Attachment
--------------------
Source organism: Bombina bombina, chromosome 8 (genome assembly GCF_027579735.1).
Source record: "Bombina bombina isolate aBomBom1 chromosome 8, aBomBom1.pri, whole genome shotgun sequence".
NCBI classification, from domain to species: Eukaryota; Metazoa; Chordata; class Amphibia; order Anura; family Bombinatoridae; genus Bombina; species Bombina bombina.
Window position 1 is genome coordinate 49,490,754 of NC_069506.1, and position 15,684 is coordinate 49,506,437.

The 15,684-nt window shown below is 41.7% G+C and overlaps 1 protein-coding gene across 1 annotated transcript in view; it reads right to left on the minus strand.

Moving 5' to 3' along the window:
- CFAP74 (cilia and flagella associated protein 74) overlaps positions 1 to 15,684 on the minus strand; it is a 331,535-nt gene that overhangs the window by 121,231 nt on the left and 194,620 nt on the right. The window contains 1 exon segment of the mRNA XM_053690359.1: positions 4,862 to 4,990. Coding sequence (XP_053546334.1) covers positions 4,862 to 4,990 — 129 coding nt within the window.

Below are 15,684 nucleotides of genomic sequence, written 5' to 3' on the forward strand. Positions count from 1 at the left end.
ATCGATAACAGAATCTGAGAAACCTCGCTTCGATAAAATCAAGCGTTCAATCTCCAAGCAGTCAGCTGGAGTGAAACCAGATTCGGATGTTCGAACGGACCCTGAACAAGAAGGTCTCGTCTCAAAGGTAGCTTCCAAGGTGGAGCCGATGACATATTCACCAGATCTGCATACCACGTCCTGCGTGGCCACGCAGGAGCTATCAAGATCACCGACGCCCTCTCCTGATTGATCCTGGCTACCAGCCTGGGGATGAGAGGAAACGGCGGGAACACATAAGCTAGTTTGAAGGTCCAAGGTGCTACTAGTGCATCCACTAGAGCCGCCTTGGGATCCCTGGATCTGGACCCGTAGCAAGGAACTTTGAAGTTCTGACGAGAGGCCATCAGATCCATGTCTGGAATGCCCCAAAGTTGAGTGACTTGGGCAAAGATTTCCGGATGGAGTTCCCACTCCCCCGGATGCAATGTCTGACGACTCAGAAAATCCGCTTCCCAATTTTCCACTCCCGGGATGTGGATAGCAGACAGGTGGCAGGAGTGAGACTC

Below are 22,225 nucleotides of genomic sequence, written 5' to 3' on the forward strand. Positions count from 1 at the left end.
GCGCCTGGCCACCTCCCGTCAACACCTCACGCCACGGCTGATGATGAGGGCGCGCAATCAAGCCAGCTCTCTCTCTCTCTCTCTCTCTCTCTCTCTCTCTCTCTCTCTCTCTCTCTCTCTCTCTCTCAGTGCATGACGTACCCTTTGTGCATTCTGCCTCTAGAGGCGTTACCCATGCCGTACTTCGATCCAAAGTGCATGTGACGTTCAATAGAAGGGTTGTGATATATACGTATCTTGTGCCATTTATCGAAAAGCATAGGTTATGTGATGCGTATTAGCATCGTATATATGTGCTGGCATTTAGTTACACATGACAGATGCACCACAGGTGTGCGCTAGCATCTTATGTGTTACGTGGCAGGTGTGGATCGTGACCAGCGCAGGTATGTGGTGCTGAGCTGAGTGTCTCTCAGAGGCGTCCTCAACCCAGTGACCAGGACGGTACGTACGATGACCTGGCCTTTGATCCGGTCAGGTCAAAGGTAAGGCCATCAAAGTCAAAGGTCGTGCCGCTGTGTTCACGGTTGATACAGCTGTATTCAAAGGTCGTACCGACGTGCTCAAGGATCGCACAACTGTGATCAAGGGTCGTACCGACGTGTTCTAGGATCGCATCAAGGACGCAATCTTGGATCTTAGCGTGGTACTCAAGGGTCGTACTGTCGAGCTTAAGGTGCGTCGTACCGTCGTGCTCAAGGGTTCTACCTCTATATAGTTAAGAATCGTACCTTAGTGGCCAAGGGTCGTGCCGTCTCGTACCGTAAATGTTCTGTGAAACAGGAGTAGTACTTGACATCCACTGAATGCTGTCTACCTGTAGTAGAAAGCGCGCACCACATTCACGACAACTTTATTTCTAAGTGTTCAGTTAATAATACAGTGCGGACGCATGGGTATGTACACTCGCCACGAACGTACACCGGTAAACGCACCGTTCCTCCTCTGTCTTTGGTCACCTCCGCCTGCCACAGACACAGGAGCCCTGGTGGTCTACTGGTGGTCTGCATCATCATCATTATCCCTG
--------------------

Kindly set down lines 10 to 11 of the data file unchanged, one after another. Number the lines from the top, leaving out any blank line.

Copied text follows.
Below are 22,225 nucleotides of genomic sequence, written 5' to 3' on the forward strand. Positions count from 1 at the left end.
GCGCCTGGCCACCTCCCGTCAACACCTCACGCCACGGCTGATGATGAGGGCGCGCAATCAAGCCAGCTCTCTCTCTCTCTCTCTCTCTCTCTCTCTCTCTCTCTCTCTCTCTCTCTCTCTCTCTCTCAGTGCATGACGTACCCTTTGTGCATTCTGCCTCTAGAGGCGTTACCCATGCCGTACTTCGATCCAAAGTGCATGTGACGTTCAATAGAAGGGTTGTGATATATACGTATCTTGTGCCATTTATCGAAAAGCATAGGTTATGTGATGCGTATTAGCATCGTATATATGTGCTGGCATTTAGTTACACATGACAGATGCACCACAGGTGTGCGCTAGCATCTTATGTGTTACGTGGCAGGTGTGGATCGTGACCAGCGCAGGTATGTGGTGCTGAGCTGAGTGTCTCTCAGAGGCGTCCTCAACCCAGTGACCAGGACGGTACGTACGATGACCTGGCCTTTGATCCGGTCAGGTCAAAGGTAAGGCCATCAAAGTCAAAGGTCGTGCCGCTGTGTTCACGGTTGATACAGCTGTATTCAAAGGTCGTACCGACGTGCTCAAGGATCGCACAACTGTGATCAAGGGTCGTACCGACGTGTTCTAGGATCGCATCAAGGACGCAATCTTGGATCTTAGCGTGGTACTCAAGGGTCGTACTGTCGAGCTTAAGGTGCGTCGTACCGTCGTGCTCAAGGGTTCTACCTCTATATAGTTAAGAATCGTACCTTAGTGGCCAAGGGTCGTGCCGTCTCGTACCGTAAATGTTCTGTGAAACAGGAGTAGTACTTGACATCCACTGAATGCTGTCTACCTGTAGTAGAAAGCGCGCACCACATTCACGACAACTTTATTTCTAAGTGTTCAGTTAATAATACAGTGCGGACGCATGGGTATGTACACTCGCCACGAACGTACACCGGTAAACGCACCGTTCCTCCTCTGTCTTTGGTCACCTCCGCCTGCCACAGACACAGGAGCCCTGGTGGTCTACTGGTGGTCTGCATCATCATCATTATCCCTG